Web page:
Creating a Character
As a company devoted to developing strong, relatable characters that serve as role models for today’s girls, American Girl is committed to ensuring that every aspect of a character’s story and product world is authentic and accurate. As part of that meticulous process, our editors, authors, designers, and other members of our creative teams often rely on the generosity, expertise, and guidance of character-specific advisory boards.
Board members can include historians and museum curators, cultural leaders, practicing professionals, and scholars. When possible, our advisory boards also include individuals who themselves experienced key events, like Melody board member Dr. JoAnn Watson (above), who grew up in Detroit during the civil rights movement of the 1960s.
“I felt very connected to the story line of Melody Ellison and how she was impacted by the ’60s because I was 9 years old in 1960, was active in the black church (like Melody) and experienced early involvement in the civil rights movement by marching with my grandparents as a 12-year-old in Detroit’s ’63 march to freedom.”
–Dr. JoAnn Watson
Representation: Nothing About Us Without Us
In creating our Native American character Kaya, we sought permission from the Nez Perce tribe to tell Kaya’s story. With their approval and suggestions, we established an eight-member advisory board that included Nez Perce tribal elders to help ensure the historical accuracy and cultural authenticity of Kaya’s story and products.
“It has been a wonderful experience working with the gentle, knowledgeable, and culturally sensitive people on the staff at American Girl. We were asked to be on the advisory board to retain a true sense of the unique Nez Perce history and culture in the Kaya products, and we are grateful to American Girl for their willingness to listen and to respect the wishes of the board. We commend them, because in our opinion they have gotten it right.”
– Kaya Advisory Board
Scope and Precision
The advisory boards read and comment on book drafts, review and offer feedback on the character’s product line, and guide the doll’s physical characteristics, from skin tone and eye color to hairstyle. Sometimes this entails going the extra mile, as when Josefina board member Felipe Mirabal cut off a lock of his own hair to ensure we got Josefina’s wig color right.
Nanea debuted in August 2017, but—believe it or not—work began on her series in October 2015! Part of the process included getting insights from an advisory board featuring a Hawaiian language professor, Pacific Islanders—like Dorinda Nicholson, who as a young girl witnessed the bombing of Pearl Harbor—hula experts, and others. These advisors introduced author Kirby Larson to the term “talking story”—the idea of dining on, or savoring, a story. Larson says:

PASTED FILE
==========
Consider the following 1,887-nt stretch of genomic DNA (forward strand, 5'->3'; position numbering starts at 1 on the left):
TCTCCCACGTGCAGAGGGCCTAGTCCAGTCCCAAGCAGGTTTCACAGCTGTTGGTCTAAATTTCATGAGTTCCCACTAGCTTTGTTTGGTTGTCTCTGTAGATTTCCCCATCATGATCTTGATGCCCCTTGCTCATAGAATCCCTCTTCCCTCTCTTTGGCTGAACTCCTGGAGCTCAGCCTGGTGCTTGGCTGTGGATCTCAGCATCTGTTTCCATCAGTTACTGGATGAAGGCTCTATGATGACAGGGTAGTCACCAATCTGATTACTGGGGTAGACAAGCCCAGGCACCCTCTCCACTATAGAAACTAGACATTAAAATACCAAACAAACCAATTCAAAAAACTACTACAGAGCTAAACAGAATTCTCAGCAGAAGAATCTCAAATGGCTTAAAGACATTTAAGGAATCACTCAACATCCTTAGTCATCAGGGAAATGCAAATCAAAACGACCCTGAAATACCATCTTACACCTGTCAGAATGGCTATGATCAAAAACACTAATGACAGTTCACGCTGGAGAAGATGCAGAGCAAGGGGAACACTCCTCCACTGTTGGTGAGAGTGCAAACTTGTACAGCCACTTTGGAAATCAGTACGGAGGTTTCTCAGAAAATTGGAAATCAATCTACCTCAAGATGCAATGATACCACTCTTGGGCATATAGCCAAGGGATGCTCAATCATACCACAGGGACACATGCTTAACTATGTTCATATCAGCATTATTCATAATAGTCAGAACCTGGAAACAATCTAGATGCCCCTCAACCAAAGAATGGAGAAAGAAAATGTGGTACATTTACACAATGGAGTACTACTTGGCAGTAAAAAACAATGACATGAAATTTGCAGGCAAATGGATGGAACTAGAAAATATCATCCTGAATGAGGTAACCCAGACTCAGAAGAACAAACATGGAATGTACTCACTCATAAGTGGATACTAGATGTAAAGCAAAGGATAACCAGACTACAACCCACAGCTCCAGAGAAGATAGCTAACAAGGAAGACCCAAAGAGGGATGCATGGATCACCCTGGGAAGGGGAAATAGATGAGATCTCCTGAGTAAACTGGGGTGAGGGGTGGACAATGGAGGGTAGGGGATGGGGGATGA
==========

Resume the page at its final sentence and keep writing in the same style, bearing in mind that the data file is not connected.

“Researching Nanea’s world provided new appreciation for how much children were impacted by World War Two. One day, Nanea is a carefree island girl; the next, her life is constrained by blackouts and barbed wire. Despite that, she never lost her sense of aloha, which I found remarkable and inspirational.”
Historical and Contemporary Expertise
To develop Luciana, American Girl worked with an advisory board that included Dr. Ellen Stofan, former NASA chief scientist; Dr. Deborah Barnhart, CEO and executive director of the U.S. Space & Rocket Center; Dr. Megan McArthur Behnken, NASA astronaut; and Maureen O'Brien, manager of Strategic Alliances at NASA.
“It is so important to find exciting new ways to inspire our next generation of space explorers. I always want to encourage girls and boys to pursue their dreams, no matter how big, and I think it helps to show how those dreams can become reality for any kid.”
- NASA astronaut Dr. Megan McArthur Behnken
The Insight of Others
Whether American Girl develops characters with the guidance of a full advisory board or the help of a few knowledgeable external reviewers, our staff conducts extensive research to ensure every element of the character’s world is authentic: information from books, museums, vintage newspapers, old magazines and catalogues, and other sources offers a compelling picture of what the period looked and felt like.
For example, when researching Maryellen’s perfect ’50s style, product designer Shelley C. hunted antique stores, flea markets, and even her grandmother’s sewing box for inspiration. All of the fabrics used in Maryellen’s outfits are based on real 1950s fabrics that Shelley found.
American Girl is grateful for the knowledge, insight, and commitment of our board members, whose invaluable expertise has helped us to introduce beloved characters that offer girls a better understanding of their world and themselves.
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